How the light gets in
Two ambitious photography exhibitions reviewed.
Seduced by Art
National Gallery, London WC2
William Klein + Daido Moriyama
Tate Modern, London SE1
If Britain ever lagged behind the US and Europe when it came to exhibitions of photography, in recent years the academic art world seems to have seen the flash and is taking the medium much more seriously. The is-it-art-or-just-aphoto debate has been definitively silenced and left in a very dark darkroom.
In London you can currently go to see the US legend Ansel Adams’s epic American landscapes at the National Maritime Museum; “Everything Was Moving”, a survey of 1960s and 1970s photography at the Barbican; Cecil Beaton’s deeply personal “Theatre of War” photos at the Imperial War Museum; while the Photographers’ Gallery has “Shoot!
Existential Photography”, “photo-shooting” images from funfairs, as well as Tom Wood’s “Men and Women” – evocative shots of Brits from the 1970s to the early 2000s. At Somerset House there’s the excellent “Cartier-Bresson: a Question of Colour”, showing his lesser-known monochrome street scenes alongside work by photographers such as Joel Meyerowitz and Helen Levitt, his technicolour successors.
Elsewhere, there are the German 20th-century photographer August Sander’s socialdocumentary portraits at the New Walk Museum in Leicester, modern street-culture shots by Ewen Spencer at the White Cloth Gallery in Leeds and the Czech photographer Jitka Hanzlová’s post-cold war images at the Scottish National Portrait Gallery in Edinburgh.
“Seduced by Art” is the National’s first big foray into photography and, almost gingerly, it remains rooted firmly in the traditions of its permanent collection. Divided into three strata – Old Master painting, early photography and contemporary photos – it academically positions fine-art photography as a direct descendant of the master painters and sculptors, holding that historical art was the “engine for photographic innovation”. From the advent of photography, in 1839, far from seeing themselves as merely craftsmen or second-class artists, its earliest practitioners were undaunted by traditionally “high-art” subjects.
The gallery displays clusters or family trees of related works that stretch down through the years. There’s a painting of the photographic pioneer Julia Margaret Cameron by George Frederic Watts (1850-52) alongside Cameron’s 1866 sepia photograph of a young girl, Kate Keown. Along from that hangs the contemporary portrait Jasmin by Nicky Bird. Both were taken on the Isle of Wight, with long exposures, making them blurry yet intense. Cameron’s startlingly handsome photograph Iago (1867) is shown alongside Craigie Horsfield’s eerily similar Hernando Gómez (2006); but both can be traced back to Van Dyck and his pointy beards.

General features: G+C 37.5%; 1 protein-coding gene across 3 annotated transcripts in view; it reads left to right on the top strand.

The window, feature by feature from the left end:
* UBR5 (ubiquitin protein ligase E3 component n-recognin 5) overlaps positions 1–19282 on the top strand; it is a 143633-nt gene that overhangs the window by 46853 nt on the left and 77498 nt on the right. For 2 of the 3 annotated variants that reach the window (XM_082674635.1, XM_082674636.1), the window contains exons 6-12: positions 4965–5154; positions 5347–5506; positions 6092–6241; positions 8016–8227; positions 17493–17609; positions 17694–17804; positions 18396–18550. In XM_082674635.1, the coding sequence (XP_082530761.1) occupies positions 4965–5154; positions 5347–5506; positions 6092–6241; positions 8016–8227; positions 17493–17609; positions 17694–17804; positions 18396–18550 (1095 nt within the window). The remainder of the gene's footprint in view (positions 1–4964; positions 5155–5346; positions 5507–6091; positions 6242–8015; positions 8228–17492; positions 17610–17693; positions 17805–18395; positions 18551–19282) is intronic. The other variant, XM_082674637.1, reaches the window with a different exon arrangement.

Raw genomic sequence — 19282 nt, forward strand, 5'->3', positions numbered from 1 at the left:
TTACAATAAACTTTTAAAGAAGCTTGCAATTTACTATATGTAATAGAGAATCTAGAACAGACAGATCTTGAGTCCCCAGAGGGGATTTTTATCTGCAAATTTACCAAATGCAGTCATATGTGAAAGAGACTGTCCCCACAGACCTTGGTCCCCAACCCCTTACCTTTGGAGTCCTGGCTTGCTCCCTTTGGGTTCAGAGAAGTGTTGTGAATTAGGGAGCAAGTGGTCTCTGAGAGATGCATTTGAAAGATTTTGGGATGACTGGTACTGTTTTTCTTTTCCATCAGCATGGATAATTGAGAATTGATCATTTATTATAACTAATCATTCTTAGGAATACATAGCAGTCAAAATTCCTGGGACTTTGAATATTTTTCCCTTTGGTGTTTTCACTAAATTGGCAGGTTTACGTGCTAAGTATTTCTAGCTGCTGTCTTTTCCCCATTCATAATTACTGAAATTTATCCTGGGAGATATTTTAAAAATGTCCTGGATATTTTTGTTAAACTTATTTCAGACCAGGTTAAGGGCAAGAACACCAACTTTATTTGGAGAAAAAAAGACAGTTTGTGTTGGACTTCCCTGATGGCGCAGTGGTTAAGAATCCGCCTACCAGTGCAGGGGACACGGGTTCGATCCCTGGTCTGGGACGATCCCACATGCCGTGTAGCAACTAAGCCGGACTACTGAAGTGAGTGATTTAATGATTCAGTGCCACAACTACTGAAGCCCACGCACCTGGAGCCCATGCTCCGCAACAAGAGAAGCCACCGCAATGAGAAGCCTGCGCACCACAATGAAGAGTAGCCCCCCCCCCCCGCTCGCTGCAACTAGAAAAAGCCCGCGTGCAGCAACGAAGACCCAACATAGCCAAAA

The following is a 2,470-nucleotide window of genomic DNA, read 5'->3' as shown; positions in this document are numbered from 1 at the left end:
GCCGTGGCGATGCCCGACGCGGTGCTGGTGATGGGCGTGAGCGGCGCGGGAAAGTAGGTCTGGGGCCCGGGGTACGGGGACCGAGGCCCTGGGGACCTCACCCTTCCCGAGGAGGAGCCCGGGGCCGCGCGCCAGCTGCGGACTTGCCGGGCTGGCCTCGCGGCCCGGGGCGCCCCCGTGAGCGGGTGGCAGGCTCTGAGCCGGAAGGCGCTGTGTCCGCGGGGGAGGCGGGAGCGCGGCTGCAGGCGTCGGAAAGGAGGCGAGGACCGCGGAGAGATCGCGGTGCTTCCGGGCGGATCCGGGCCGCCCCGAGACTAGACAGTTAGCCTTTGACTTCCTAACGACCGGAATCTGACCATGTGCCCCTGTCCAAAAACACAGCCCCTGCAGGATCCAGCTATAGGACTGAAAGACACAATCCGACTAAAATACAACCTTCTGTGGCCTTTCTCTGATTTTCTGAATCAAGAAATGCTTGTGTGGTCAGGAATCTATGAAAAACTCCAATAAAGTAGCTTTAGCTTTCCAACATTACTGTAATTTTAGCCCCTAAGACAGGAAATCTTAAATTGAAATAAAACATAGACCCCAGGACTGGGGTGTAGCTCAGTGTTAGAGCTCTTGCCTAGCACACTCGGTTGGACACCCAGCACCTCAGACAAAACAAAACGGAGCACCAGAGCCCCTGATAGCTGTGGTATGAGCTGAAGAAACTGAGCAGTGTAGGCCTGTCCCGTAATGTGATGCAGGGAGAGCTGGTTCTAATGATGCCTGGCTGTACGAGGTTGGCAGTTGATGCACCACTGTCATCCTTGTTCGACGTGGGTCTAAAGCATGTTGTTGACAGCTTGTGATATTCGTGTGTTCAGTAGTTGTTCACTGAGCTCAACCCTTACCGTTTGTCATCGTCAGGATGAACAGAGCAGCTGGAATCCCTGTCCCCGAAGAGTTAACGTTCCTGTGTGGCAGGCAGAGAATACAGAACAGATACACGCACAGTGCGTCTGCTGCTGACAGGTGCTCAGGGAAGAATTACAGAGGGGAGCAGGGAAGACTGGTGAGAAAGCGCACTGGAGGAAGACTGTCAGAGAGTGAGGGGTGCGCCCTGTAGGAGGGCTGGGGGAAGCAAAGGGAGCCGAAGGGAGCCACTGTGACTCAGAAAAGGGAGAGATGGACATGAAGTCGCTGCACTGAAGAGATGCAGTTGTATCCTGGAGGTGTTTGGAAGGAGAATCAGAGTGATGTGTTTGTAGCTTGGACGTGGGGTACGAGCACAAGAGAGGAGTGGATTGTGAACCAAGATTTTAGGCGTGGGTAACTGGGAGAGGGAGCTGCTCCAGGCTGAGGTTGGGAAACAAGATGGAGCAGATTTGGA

Other pairings include Gainsborough’s landed gentry Mr and Mrs Andrews (1750) with Martin Parr’s awkward “Signs of the Times” couple (1991) in their suburban semi. Tina Barney’s photo “The Ancestor” (2001) depicts its subject beneath an ancestral family portrait, while Thomas Struth’s The Smith Family, Fife (1989) has more than a little resemblance to anonymous Victorian family snapshots.
A striking contrast is drawn between Émile- Jean-Horace Vernet’s painting Battle of Jemappes (1821), with its uniformed cavalry and victorious young duke, and Luc Delahaye’s 2001 photo US Bombing on Taliban Positions – a barren, unpeopled landscape near the beginning of a long war of attrition with a far less quantifiable enemy. Roger Fenton’s image of sepia-tinted hussars in the Crimea is next to Simon Norfolk’s 2011 soldiers in Helmand.
There are many beautiful works here by contemporary artists such as Rineke Dijkstra, Helen Chadwick and Richard Learoyd, as well as early nudes by Oscar Gustave Rejlander, but together I found their power diminished. The constant, sometimes arbitrary game of compare and contrast distracted from the purity of the images. Next time I hope the gallery will be braver and ditch the Old Masters altogether to hold up photography as a master art form in its own right.
Completely different and yet similar in terms of artists influencing one another is Tate Modern’s parallel retrospectives of the American photographer and film-maker William Klein and the Japanese Daido Moriyama. The show is the fruition of a ramped-up photography programme that began with the appointment of Simon Baker in 2009 as the gallery’s first dedicated photography curator. The show is a largely monochrome, moody sprawl across one of the gallery’s largest exhibition spaces. It examines the relationship between the two men, taking as its central theme the cities of New York and Tokyo. From the older Klein, we get joyous New York street portraits, rebellious Parisian students and stylised fashion plates, giggling geishas and toothy Italian nuns.
Moriyama’s imagery is more noirish and disturbing, depicting postwar Tokyo in a powerfully fresh way. The influence of Klein’s photos of Tokyo and Paris is clear in Moriyama’s grainy, confrontational shots and his depiction of life on the streets, protests and performers. Yet there are fewer smiles here: it’s a rainsoaked, edgy, run-down Tokyo that you don’t see very often: alienating and seductive. I guess when it comes to photography, I’m a purist.